Military Bases

It’s curious that the same thing is happening quietly, in different parts of the world.  In Iraq, the US wanted al-Maliki to step down in favour of an inclusive government.  He refused to do so.  He also refused to sign an agreement that would authorize US military bases in Iraq.  Pretty soon, though, al-Maliki did step down, to be replaced by two politicians leading a coalition government.  The two of them signed the agreement, although you will have trouble confirming that they did so.

There was a similar situation in Afghanistan.  Karzai also would not agree to US military bases in his country, even as he came to the end of his term as president.  In the subsequent election, two candidates got almost the same majority vote.  The US urged that they form a government of national unity.  The situation was resolved when the two of them formed a coalition government.  They also signed the agreement for military bases.

It was somewhat different in the Philippines.  Their constitution does not permit permanent foreign military bases on their territory.  The US already had two.  They solved that dilemma by declaring them temporary.  In April, president Obama visited the Philippines to announce an expansion of the bases.  The additional personnel were there for training purposes.  Once again, the agreement was signed.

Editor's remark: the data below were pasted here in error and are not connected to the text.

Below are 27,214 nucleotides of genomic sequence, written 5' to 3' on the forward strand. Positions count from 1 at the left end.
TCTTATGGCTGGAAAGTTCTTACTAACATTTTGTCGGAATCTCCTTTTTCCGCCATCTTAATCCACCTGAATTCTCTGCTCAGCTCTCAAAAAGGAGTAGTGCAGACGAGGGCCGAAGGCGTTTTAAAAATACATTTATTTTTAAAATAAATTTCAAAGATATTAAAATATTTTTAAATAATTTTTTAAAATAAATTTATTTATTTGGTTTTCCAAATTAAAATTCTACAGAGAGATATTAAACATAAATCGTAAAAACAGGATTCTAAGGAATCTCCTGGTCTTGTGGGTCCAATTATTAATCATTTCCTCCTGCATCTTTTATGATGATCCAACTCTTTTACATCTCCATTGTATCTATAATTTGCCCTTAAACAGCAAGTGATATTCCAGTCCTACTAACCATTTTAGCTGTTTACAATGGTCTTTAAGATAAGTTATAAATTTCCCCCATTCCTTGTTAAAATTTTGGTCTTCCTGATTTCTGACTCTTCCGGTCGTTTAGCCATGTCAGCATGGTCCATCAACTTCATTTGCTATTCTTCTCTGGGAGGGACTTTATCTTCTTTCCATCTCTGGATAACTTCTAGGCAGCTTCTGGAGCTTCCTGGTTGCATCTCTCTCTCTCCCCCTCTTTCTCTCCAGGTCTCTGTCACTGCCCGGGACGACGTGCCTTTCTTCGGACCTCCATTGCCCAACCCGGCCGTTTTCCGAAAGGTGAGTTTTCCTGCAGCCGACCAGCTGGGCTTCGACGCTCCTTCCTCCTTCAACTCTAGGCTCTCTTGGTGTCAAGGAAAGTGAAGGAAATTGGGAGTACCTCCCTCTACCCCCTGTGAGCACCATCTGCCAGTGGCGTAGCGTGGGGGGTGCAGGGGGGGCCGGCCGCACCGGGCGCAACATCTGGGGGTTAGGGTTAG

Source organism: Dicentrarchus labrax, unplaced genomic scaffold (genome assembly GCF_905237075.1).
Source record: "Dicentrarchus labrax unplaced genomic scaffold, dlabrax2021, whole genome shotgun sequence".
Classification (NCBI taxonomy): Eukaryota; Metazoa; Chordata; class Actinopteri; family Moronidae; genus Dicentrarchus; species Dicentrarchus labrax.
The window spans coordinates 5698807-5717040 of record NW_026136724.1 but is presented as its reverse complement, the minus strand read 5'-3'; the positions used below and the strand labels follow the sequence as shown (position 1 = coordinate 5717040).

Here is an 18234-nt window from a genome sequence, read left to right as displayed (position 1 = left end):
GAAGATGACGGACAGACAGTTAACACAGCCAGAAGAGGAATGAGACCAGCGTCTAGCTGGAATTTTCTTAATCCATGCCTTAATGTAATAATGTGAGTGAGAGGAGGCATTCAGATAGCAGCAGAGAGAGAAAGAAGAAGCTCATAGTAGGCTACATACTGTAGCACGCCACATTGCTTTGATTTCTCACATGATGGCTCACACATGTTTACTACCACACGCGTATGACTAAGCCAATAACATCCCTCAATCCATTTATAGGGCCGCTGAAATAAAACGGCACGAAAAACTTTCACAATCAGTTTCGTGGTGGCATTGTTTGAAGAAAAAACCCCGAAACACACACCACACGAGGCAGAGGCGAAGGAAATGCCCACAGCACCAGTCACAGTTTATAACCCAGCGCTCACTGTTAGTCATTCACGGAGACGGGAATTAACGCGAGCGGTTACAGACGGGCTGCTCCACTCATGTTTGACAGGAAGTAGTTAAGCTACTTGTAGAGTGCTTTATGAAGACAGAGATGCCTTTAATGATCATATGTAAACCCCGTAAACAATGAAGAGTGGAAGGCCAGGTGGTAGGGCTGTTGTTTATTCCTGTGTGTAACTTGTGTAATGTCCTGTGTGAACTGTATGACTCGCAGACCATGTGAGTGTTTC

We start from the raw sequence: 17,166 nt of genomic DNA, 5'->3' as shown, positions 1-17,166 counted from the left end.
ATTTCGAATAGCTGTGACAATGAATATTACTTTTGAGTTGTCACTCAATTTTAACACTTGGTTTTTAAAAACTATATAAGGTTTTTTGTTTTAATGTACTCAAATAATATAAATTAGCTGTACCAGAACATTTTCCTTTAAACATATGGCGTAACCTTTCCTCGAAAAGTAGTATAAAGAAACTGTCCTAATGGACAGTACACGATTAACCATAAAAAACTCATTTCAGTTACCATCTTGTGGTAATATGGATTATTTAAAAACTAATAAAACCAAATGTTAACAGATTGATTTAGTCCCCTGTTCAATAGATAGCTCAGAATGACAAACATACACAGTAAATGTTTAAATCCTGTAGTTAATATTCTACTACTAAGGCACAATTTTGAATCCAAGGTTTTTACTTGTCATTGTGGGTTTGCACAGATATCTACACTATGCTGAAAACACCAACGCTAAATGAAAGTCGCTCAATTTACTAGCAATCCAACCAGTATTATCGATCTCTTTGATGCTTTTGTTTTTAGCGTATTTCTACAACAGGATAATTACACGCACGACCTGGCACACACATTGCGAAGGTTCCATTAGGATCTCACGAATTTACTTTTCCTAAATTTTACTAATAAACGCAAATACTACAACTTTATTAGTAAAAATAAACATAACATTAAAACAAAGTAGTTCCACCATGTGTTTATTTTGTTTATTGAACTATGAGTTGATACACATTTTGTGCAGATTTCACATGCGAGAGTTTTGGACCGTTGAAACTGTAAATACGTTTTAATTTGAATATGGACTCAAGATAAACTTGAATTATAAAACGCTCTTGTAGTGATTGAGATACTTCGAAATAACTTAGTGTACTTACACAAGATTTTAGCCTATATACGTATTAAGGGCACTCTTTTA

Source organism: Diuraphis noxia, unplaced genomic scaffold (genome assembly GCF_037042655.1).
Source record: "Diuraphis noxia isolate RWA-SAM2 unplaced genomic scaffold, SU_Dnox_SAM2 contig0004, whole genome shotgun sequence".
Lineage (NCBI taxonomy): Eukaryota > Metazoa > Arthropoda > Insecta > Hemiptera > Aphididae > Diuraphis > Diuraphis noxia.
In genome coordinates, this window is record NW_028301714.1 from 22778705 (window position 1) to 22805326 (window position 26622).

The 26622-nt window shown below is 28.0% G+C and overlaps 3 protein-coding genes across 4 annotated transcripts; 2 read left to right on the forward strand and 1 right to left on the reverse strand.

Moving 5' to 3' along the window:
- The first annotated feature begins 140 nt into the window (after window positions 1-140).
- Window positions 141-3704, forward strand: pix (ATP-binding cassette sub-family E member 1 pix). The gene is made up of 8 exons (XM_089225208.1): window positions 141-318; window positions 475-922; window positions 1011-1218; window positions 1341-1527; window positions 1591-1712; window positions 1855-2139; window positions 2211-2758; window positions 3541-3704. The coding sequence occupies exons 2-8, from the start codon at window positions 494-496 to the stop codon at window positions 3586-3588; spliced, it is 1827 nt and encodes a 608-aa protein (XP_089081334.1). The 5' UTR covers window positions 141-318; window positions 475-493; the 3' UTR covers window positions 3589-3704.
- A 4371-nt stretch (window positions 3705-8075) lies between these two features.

I understand that the US has over 1000 military bases outside of their own country.  They certainly got what they wanted in Iraq and Afghanistan.  No other country has anything approaching their military power.  That’s the world we live in.  Even the agreements are loosely worded and subject to interpretation.  The bases could be used for purposes that nobody expected when they were signed.  Do you feel more secure now?

 

 

 

Up Against a Wall

I just read an article on the BBC web site about a newly-discovered cave painting in Indonesia.  The cave art at this site is at least as old as the oldest paintings at the famous sites in southern France.  Creative activity of all kinds seems to be normal behavior of our human species.